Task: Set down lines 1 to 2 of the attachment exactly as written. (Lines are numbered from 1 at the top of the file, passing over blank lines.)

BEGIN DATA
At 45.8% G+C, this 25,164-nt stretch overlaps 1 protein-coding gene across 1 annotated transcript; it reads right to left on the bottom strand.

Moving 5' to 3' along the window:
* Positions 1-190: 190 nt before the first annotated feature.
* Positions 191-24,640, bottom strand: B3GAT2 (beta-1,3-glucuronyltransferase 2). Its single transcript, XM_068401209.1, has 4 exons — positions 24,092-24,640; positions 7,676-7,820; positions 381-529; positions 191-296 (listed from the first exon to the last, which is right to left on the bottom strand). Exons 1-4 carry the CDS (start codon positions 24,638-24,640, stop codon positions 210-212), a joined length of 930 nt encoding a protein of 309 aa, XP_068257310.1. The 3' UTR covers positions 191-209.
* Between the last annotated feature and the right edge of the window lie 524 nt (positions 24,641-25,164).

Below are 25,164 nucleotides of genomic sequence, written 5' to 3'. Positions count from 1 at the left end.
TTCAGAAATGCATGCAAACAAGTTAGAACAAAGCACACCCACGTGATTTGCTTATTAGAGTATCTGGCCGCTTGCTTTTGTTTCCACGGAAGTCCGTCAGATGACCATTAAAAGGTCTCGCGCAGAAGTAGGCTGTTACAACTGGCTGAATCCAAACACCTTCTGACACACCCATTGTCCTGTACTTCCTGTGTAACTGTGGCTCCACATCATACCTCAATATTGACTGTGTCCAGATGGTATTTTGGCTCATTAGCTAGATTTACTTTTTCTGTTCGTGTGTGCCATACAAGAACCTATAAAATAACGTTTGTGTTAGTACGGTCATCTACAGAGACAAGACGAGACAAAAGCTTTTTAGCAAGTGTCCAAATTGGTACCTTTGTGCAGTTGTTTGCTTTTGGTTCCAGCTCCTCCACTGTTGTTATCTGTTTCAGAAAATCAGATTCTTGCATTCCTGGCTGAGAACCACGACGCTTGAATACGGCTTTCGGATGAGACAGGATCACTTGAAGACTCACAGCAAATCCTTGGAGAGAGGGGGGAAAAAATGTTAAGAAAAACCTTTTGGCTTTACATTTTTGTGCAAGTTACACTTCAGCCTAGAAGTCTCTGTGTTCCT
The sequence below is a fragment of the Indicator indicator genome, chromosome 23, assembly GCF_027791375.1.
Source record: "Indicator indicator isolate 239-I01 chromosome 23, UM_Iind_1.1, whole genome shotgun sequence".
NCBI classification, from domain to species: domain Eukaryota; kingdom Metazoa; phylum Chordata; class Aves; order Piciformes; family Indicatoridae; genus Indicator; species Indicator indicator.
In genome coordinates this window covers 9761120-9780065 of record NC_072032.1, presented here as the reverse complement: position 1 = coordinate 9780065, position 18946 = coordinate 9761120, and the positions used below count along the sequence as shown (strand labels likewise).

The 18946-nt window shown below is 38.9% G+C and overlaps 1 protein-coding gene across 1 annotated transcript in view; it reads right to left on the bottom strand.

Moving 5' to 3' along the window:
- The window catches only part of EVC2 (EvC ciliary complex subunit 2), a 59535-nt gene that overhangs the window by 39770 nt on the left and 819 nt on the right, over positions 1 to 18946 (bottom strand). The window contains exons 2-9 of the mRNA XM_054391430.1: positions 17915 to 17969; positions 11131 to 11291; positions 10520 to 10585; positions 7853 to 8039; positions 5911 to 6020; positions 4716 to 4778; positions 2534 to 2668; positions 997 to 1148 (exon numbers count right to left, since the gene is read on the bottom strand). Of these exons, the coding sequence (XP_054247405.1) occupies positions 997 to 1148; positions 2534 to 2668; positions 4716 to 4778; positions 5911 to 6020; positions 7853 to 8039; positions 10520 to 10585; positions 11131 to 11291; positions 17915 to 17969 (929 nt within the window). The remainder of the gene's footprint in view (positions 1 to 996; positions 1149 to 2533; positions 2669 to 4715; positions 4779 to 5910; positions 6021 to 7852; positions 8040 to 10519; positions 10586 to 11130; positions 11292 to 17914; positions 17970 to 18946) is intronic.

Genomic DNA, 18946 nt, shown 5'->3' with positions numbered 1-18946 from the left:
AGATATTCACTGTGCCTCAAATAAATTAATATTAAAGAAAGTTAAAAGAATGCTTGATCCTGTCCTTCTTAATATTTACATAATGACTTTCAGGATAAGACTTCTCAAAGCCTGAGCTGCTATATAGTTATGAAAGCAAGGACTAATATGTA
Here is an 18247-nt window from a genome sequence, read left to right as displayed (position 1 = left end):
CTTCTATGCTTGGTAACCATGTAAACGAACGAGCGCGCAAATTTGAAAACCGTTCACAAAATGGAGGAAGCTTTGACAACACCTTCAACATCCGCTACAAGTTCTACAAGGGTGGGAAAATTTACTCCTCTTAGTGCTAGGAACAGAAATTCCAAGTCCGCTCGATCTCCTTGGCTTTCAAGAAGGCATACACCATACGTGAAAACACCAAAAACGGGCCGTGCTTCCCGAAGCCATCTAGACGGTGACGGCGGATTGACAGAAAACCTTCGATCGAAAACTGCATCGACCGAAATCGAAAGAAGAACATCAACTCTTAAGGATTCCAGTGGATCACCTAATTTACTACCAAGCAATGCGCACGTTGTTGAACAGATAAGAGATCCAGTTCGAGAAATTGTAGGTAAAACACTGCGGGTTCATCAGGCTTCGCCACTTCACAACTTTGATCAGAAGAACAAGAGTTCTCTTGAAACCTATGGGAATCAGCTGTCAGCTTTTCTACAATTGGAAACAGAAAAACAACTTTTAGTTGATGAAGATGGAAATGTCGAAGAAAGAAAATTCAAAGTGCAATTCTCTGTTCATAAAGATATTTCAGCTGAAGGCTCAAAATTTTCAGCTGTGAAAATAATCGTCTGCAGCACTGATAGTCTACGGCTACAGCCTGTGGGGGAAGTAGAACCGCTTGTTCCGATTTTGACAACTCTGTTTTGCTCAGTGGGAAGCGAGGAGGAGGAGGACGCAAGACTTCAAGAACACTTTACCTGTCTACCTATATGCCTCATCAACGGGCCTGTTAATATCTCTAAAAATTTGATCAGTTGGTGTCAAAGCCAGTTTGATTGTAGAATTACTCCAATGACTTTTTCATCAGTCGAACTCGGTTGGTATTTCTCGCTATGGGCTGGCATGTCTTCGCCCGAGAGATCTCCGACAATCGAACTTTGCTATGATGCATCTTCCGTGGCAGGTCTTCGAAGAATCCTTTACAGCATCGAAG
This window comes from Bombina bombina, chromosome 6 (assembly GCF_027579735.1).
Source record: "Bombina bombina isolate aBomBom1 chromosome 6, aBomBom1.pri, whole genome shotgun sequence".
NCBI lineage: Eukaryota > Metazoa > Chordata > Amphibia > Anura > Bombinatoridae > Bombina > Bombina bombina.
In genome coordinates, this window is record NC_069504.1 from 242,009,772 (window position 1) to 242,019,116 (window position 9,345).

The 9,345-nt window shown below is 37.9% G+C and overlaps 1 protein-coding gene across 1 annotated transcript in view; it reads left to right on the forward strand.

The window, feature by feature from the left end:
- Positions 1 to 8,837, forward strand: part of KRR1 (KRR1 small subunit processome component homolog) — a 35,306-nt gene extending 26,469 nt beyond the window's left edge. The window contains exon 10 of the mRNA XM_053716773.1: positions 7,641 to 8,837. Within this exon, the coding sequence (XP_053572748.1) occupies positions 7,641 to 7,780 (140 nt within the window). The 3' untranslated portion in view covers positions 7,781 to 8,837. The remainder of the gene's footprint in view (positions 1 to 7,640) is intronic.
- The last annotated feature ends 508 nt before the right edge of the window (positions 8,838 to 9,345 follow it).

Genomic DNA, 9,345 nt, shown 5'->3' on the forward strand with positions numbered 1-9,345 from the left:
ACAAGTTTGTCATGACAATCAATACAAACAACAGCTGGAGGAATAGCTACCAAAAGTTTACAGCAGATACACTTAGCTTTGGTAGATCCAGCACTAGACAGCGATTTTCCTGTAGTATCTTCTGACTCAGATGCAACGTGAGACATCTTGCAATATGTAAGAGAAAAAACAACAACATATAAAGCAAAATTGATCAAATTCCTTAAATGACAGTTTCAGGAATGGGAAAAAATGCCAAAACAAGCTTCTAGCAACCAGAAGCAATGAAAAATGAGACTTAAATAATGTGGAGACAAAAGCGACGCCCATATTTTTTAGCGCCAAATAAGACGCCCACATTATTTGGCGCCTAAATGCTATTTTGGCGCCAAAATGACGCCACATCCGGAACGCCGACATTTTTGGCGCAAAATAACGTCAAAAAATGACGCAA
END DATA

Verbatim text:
At 45.8% G+C, this 25,164-nt stretch overlaps 1 protein-coding gene across 1 annotated transcript; it reads right to left on the bottom strand.

Moving 5' to 3' along the window: